Weekend movie: A Crude Awakening: The Oil Crash


I admit, all movies about peak oil are designed in such a way as to alarm the viewer. But is that a bad thing? Oil is the “bloodstream of the economy.” When oil prices are low, the economy thrives. When it is high, like it is now, the economy tanks.

A Crude Awakening was released in 2006 – it was made well before the super-spike in oil prices in 2008. In fact, when this documentary was made, oil prices were about $40 a barrel. When it was released, many people ignored the message, saying that it was crazy to think that the price of oil would go up dramatically. After all, for most of our lives, oil has been cheap an plentiful. So it was easy to ignore peak oil.

Oil is now hovering at around $100 per barrel. In real terms, it now costs $3.25-$3.50/gallon to heat your home with oil. Back when the movie was made, home oil prices were about $1/gallon. Gasoline prices have similarly changed. This is not some abstract concept, this is our daily reality.

Back in the early 2000’s, I began to study peak oil, and its potential effects. I was shaken enough to change my path and dedicate my time to helping others to conserving energy. But back then, documentaries like A Crude Awakening didn’t exist. So when I gave a presentation to the local school board, trying to convince them not to build the new school around an oil burning heating system, I was ignored. The facility manager scoffed at my projections of $2-$3/gallon oil. “We’re paying $0.78/gallon he said proudly – I’ve got the price locked in for a year!” When I asked about the projected life of the school, he said “20-30 years.” So what’s the lifetime cost of heating that building? What’s your oil budget five years from now? Ten years? Have you figured that into your calculations?

I was met with blank stares. Why install a “more expensive” ground source heat pump when oil is cheap?

Today, I get angry when I pass by the school and think of the severe budget shortfall in the school district and our rising taxes. Short term thinking and blind belief in the status quo had saddled our township with a dinosaur, and now the residents were forced to pay. I hate being right about this type of thing.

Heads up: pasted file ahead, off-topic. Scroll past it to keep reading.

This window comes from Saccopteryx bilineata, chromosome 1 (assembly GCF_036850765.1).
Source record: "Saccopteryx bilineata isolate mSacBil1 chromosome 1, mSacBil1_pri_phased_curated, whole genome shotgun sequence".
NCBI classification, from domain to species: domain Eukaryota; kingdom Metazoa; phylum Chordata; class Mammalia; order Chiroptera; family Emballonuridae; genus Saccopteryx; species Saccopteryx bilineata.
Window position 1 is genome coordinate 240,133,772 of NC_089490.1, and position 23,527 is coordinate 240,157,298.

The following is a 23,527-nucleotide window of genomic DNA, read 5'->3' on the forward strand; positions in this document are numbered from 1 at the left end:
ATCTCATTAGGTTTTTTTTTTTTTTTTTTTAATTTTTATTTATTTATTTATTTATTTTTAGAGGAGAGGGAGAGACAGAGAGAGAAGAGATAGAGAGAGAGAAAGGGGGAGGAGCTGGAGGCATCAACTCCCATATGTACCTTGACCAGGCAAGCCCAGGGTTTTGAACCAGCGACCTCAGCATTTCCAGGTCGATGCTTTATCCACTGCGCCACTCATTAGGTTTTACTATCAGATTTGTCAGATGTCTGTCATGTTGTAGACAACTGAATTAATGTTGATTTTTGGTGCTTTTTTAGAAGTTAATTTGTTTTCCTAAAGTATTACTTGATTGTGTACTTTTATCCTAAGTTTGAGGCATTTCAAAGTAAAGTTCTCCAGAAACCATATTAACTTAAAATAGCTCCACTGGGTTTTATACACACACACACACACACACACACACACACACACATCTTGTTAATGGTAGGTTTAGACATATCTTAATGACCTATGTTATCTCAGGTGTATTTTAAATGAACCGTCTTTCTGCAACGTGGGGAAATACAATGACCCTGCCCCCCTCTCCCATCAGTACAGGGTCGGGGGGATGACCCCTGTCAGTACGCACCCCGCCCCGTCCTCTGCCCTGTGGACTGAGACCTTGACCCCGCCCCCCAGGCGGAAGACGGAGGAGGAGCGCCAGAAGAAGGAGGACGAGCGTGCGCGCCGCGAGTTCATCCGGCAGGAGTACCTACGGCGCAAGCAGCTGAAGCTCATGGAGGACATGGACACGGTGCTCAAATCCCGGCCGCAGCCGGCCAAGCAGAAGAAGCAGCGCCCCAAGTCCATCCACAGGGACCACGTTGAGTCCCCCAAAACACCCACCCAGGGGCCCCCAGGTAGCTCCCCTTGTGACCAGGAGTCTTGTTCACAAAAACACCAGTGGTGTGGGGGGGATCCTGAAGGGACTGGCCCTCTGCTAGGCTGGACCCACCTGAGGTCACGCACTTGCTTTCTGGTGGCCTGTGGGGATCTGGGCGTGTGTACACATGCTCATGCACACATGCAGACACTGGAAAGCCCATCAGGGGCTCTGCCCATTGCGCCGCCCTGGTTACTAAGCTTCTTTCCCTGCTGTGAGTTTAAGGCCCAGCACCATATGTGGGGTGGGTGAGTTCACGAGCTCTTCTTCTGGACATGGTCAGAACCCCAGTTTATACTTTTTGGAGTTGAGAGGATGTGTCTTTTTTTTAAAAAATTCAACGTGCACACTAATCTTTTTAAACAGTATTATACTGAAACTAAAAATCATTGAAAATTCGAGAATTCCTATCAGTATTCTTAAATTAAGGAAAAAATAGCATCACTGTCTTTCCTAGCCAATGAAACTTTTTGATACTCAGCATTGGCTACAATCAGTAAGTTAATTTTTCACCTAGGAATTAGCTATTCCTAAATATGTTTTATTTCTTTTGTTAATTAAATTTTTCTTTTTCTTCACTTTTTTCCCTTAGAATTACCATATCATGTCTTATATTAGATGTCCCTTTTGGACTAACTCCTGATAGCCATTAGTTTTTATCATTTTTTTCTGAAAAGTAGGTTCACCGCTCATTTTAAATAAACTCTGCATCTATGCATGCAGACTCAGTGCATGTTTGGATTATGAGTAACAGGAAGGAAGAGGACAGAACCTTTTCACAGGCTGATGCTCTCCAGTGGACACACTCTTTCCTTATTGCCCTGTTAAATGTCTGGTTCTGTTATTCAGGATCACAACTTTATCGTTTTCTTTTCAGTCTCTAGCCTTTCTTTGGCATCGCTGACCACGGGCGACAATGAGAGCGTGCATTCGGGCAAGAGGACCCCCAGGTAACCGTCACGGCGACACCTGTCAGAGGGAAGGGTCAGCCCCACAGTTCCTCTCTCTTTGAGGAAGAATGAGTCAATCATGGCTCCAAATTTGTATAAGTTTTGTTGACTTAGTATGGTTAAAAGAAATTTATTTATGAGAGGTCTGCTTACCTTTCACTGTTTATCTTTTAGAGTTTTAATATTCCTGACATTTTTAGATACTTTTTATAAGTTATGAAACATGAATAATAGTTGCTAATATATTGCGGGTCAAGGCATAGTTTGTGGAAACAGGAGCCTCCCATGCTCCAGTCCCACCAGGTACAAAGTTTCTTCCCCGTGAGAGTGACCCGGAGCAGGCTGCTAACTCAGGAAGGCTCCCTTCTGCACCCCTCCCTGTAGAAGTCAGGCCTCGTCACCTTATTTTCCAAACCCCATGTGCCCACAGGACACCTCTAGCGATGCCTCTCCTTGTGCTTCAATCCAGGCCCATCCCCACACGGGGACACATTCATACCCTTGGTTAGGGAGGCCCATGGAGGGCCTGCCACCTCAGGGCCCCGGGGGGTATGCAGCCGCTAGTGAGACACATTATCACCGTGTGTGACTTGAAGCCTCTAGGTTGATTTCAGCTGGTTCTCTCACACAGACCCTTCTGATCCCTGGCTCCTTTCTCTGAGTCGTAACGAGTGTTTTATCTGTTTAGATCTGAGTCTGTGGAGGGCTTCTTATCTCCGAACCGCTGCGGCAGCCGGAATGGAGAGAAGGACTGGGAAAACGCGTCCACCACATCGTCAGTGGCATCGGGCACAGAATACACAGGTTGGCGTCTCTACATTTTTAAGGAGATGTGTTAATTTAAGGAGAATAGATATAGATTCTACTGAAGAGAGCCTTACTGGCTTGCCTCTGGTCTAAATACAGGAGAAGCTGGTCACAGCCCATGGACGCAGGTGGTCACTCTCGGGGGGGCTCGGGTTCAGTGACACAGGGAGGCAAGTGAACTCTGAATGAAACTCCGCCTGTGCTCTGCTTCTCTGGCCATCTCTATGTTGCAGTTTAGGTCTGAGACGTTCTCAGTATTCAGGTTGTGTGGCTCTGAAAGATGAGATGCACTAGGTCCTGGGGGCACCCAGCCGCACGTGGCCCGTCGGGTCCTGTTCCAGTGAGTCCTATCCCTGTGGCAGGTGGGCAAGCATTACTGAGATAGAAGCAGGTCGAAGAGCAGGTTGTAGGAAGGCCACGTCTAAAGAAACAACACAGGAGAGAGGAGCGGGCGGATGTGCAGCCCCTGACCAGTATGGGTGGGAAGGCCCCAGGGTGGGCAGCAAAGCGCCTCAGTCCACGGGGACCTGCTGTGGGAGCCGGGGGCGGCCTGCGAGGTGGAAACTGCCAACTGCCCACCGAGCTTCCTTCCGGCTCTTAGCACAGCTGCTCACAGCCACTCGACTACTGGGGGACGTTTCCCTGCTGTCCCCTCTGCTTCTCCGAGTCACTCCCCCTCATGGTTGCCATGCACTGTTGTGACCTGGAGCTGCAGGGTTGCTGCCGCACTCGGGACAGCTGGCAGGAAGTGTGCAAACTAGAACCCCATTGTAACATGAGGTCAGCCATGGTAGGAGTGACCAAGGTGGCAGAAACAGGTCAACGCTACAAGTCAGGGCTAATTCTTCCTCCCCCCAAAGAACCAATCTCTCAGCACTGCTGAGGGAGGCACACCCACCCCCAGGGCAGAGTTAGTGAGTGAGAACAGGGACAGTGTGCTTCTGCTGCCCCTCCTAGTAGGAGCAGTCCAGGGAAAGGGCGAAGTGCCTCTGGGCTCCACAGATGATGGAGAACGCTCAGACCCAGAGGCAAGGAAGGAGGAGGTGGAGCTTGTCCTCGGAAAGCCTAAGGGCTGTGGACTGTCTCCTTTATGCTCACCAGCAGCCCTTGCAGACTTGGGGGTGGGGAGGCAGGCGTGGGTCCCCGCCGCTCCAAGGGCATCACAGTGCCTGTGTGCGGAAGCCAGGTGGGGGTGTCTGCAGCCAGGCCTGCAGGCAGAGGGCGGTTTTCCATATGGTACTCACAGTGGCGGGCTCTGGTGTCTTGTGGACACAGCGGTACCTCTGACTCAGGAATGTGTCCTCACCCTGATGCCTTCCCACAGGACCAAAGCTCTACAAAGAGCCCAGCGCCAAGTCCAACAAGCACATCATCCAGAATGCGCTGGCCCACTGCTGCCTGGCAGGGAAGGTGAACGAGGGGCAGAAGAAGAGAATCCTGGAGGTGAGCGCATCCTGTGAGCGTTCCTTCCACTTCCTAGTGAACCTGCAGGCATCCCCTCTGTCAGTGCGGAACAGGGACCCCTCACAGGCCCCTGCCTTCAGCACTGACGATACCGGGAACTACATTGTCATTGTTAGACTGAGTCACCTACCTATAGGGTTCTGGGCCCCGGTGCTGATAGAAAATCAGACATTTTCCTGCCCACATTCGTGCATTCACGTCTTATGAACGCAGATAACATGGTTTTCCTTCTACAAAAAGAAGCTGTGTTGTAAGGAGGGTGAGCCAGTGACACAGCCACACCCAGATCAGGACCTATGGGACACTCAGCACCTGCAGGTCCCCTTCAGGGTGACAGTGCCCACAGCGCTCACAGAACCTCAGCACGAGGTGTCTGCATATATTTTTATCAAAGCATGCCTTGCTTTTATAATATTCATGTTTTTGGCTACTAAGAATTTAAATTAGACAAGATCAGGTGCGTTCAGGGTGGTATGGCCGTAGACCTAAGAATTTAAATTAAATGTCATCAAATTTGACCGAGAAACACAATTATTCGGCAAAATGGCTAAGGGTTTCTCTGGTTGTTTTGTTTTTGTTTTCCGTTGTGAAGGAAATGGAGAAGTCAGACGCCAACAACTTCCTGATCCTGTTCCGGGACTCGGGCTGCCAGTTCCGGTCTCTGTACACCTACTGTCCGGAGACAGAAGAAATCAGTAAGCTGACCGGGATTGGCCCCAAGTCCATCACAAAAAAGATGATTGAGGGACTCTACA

Unfortunately, it is human nature to ignore long term trends until well after they are obvious. At first, there is denial. We think “We’ll find more oil. There’s always been lots. Besides, we’re so technologically advanced, we’ll figure it out.” Then there is anger: “why are prices going up? It must be market manipulation!” We’re still in that phase. Amazingly, the majority of the population still thinks of peak oil as a theory. Folks, wake up! It is not a “theory” – it is undisputed scientific fact.

How can I be so certain? Because peak oil is simply a description of a physical fact – any time there is a limited amount any resource, there will come a time when you’ve used half – this is the peak. After you’ve used half, you are using a diminishing resource. No matter how fast you pump or how many wells you drill, you cannot “make” more oil. Yes, you can discover more, and you can use better drilling techniques. You can even utilize alternative oils, like the oil sands in Alberta. But there’s a limit. And as these additional sources come on line, you are depleting existing wells – pumping them dry.

And it gets worse. Think about the world economy over the last twenty years. The use of energy is accelerating. Huge populations in China, India and elsewhere are raising their standards of living. Standard of living is directly related to energy use. Imagine that. Billions of people moving up from relative poverty. Billions of people using more energy. More oil. So at the same time that world oil supplies are peaking, we’re increasing the number of consumers. It’s a recipe for disaster.